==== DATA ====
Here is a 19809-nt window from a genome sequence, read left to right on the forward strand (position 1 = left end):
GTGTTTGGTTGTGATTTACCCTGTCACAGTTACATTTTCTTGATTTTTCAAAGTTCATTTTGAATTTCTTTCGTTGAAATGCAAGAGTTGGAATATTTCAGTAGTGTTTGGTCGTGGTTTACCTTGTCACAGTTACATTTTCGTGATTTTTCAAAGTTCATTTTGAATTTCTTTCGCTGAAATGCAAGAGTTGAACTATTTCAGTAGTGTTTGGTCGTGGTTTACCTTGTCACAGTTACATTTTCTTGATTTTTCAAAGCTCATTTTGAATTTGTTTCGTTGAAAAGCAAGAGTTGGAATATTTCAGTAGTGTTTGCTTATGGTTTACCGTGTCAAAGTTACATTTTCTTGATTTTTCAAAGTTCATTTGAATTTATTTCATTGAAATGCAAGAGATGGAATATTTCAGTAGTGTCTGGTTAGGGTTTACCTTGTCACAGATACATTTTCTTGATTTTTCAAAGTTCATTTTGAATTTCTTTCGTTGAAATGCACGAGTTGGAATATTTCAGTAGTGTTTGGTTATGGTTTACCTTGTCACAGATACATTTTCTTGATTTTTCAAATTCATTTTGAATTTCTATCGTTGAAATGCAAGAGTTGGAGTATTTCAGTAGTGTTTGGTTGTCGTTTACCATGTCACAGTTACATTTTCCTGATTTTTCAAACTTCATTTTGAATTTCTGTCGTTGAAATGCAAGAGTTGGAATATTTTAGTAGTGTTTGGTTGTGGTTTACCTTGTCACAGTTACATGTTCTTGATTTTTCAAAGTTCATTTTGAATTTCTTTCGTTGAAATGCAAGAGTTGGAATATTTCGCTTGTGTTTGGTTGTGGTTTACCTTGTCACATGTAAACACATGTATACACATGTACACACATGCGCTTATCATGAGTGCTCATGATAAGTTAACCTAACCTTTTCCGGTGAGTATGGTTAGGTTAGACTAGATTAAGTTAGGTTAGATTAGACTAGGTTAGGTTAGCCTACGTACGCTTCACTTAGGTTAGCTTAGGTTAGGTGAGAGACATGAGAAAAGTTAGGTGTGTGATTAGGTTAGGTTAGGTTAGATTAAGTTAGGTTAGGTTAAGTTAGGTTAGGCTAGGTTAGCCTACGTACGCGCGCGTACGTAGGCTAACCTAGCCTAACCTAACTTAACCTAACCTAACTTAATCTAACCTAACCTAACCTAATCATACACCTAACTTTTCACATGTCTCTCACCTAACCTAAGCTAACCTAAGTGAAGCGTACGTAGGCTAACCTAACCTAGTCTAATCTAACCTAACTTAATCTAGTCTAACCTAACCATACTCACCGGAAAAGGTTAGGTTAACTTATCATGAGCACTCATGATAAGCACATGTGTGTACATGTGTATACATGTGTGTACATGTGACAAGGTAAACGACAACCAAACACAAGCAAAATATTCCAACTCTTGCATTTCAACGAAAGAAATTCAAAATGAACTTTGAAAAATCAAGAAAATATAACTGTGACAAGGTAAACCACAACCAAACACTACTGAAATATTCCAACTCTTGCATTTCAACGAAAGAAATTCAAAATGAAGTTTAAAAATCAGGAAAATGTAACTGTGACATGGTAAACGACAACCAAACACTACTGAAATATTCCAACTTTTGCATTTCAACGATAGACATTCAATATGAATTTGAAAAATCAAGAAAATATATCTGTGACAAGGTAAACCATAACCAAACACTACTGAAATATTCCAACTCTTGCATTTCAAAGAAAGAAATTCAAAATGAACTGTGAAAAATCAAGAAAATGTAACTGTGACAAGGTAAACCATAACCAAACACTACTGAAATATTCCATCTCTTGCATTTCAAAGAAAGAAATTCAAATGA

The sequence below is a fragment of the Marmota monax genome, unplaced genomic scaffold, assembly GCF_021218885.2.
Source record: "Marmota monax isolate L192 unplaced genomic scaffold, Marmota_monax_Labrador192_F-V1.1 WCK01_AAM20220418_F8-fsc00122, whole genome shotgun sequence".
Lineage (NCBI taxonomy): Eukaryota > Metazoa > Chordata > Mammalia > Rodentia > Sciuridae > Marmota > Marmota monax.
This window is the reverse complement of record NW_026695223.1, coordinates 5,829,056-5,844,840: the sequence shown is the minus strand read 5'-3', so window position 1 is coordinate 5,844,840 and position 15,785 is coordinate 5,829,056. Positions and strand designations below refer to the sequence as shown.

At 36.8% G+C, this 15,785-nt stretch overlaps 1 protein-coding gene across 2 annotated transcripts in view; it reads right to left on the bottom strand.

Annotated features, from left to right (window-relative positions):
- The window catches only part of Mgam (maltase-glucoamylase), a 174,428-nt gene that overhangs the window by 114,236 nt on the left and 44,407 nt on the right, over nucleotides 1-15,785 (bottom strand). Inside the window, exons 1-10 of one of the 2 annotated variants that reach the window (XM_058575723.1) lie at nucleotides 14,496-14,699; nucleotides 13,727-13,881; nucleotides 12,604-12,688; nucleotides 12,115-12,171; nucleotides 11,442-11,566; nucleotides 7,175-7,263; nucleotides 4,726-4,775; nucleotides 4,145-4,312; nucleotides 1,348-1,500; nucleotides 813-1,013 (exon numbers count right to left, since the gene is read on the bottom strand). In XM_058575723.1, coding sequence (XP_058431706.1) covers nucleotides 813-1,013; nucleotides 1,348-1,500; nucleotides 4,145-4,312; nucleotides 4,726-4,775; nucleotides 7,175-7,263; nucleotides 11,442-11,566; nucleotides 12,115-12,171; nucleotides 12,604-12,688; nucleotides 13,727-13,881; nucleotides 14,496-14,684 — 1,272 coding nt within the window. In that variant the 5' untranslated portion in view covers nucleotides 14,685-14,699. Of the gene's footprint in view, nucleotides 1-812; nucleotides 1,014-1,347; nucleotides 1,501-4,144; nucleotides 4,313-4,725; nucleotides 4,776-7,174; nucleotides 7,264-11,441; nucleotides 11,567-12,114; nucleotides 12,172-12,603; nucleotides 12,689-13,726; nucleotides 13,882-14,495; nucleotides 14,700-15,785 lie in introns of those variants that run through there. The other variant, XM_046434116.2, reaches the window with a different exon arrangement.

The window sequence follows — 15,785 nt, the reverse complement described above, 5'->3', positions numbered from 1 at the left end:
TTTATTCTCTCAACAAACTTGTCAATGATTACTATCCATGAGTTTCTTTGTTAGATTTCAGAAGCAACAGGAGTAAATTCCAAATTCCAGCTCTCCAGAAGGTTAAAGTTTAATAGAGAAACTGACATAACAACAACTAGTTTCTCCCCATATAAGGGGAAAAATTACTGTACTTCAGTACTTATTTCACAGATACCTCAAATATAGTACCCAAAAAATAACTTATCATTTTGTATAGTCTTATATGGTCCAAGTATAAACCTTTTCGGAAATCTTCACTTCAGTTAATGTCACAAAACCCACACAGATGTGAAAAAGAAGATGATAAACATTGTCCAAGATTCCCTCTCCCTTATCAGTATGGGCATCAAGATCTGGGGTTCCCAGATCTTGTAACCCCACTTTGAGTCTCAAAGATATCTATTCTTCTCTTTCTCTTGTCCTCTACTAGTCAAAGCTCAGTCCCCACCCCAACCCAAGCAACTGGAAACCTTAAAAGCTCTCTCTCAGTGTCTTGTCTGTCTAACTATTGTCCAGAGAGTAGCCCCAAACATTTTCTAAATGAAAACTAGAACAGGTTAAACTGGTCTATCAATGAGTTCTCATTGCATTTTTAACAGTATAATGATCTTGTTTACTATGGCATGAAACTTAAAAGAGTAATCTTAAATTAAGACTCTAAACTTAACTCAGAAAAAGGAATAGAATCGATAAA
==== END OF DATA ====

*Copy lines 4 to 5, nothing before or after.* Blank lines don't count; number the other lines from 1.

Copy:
Source record: "Marmota monax isolate L192 unplaced genomic scaffold, Marmota_monax_Labrador192_F-V1.1 WCK01_AAM20220418_F8-fsc00122, whole genome shotgun sequence".
Lineage (NCBI taxonomy): Eukaryota > Metazoa > Chordata > Mammalia > Rodentia > Sciuridae > Marmota > Marmota monax.